JD Wetherspoon, will cancel future dividend payments, and sharply reduce capital expenditure on new openings as the pub operator focuses on increasing cashflow to meet a $140m debt repayment deadline later this year.
“We have a private placement due at the end of September and we’re mindful of the external situation at the moment with relation to the credit markets,” said John Hutson, chief executive of JD Wetherspoon.
“Ordinarily in more stable markets, refinancing a debt of that nature with the financial profile and cashflow we have, we would be able to get pretty competitive terms. But we’re not certain that is going to be the case this time around, so rather than be forced into paying very unattractive rates, we do now have the fall-back position of being able to pay out of cashflow and our existing facilities.”
The company paid out £17.4m on dividends last year and analysts estimate that the company will make additional reductions in capital expenditure of £20m this year and £30m next year. Net borrowing has fallen by £20m over the last twelve months.
The company, which launched a 99p-a-pint promotion earlier this month, expects operating margins for the half-year ending on January 25 to be 1 percentage point lower than the same period last year.
Shares in JD Wetherspoon rose 38¼p or nearly 14 per cent to 312½p in morning trading.
Analyst reaction to the statement has been mixed. Investec gave a cautious welcome to the news, but still voiced concern over the company’s debt, while Oriel described the dividend decision as “disapointing”. Teathers was also disappointed with the dividend decision.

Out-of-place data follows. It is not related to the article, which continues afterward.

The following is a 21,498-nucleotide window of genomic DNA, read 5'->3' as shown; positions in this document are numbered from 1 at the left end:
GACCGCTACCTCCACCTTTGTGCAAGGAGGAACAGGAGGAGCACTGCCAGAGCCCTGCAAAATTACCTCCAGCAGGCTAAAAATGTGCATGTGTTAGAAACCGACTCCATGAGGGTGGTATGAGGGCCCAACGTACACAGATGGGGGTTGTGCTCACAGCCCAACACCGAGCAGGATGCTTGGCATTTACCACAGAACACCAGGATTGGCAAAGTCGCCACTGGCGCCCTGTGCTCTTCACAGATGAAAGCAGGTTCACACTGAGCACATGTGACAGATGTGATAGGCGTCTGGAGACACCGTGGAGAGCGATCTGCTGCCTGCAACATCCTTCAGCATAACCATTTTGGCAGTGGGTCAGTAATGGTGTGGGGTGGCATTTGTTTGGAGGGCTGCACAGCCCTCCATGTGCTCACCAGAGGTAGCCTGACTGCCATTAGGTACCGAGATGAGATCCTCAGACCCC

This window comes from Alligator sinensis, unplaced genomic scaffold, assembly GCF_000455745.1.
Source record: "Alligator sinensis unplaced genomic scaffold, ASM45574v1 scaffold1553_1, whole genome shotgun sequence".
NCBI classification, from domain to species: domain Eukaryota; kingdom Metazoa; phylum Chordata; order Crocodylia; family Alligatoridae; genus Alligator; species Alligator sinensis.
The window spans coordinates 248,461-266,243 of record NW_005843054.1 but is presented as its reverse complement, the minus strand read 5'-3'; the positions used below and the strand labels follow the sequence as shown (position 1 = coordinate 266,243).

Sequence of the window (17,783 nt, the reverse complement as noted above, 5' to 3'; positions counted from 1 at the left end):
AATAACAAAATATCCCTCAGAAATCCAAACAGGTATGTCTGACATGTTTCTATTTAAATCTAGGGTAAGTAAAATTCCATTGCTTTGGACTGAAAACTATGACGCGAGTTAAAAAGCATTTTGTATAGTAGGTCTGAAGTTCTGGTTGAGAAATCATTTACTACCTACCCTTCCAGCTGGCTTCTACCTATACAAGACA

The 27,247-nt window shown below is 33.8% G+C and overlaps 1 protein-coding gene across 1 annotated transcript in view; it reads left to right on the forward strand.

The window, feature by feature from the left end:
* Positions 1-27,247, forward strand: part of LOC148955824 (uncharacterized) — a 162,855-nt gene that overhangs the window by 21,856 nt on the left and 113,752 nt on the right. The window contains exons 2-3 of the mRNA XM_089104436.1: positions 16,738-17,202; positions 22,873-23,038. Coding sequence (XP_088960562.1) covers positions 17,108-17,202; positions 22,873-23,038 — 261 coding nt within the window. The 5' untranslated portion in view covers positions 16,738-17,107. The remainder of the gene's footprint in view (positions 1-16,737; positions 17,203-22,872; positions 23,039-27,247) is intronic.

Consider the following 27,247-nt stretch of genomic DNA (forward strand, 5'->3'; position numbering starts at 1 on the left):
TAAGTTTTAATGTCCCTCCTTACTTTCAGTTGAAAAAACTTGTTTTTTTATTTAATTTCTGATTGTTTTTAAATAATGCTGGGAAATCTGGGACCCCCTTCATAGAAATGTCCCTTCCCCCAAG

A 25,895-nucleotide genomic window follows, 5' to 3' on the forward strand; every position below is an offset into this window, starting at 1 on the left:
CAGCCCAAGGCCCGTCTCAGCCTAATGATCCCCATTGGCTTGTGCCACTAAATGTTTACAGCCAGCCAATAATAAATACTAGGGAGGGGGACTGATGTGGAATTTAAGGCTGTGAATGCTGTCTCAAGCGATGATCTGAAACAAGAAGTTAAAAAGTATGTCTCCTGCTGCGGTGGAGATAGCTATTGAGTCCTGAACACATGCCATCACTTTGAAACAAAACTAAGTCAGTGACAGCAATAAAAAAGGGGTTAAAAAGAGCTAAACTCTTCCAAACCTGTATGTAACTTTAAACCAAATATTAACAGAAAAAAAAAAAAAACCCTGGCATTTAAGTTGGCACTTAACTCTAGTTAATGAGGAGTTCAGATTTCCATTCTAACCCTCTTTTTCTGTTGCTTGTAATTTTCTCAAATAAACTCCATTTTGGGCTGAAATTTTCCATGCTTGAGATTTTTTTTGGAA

“[We] viewed the expansion programme as a way for Wetherspoon to take share during a difficult period for the industry,” it said in a note to investors, declining to change its full-year earnings estimates for the group.
Nigel Parson at Evolution Securities, who has a “reduce” rating on the stock, was more critical.
“This is a classic example of a good company ’crunched’ by the lack of credit - ultimately it should refinance but it may need a rights issue too,” he said.
KBC however applauded the fact that Wetherspoon had achieved “above average sales performance without significant margin cost”, and raised its forecast for annual pre-tax profit by 5 per cent to £49.5m.
So far this financial year, the company has opened 23 new pubs, and expects to open another 11 pubs before the year ends in August. However, Mr Hutson indicated that the level of new pub openings would be curtailed in the following year to no more than about a dozen, in spite of the relatively low cost of picking up new premises as existing pubs fall on hard times.
“We’re in line for about 33 new pubs this financial year, which is ten more than last year,” he said.
“We’re finding a number of opportunities with ex-pubs that have gotten themselves into trouble, so we’re able to pick up these assets for a very low premium. The fit-out costs are substantially less than fitting out brand new pubs from scratch and we’re able to renegotiate more attractive lease terms. We would like to be in a position to do a few of those as and when they come up, but in reality probably at a fewer number than we’ve done this year, bearing in mind our financing.”
In spite of the belt-tightening, day-to-day trading continues to improve, boosted by the company’s promotion.
“We’re only two weeks into the promotion so it’s too early to call a trend, but it’s gone very well so far and we’re pleased by the start,” said Mr Hutson.
From the 5th of January through to the 18th of January – the period during which the 99p a pint promotion has run – like-for-like sales grew by 6.4 per cent.
In the 12 weeks to the 18th of January, like-for-like sales increased by 2.6 per cent, while in the six months to the 18th of January, like for like sales grew by 2 per cent.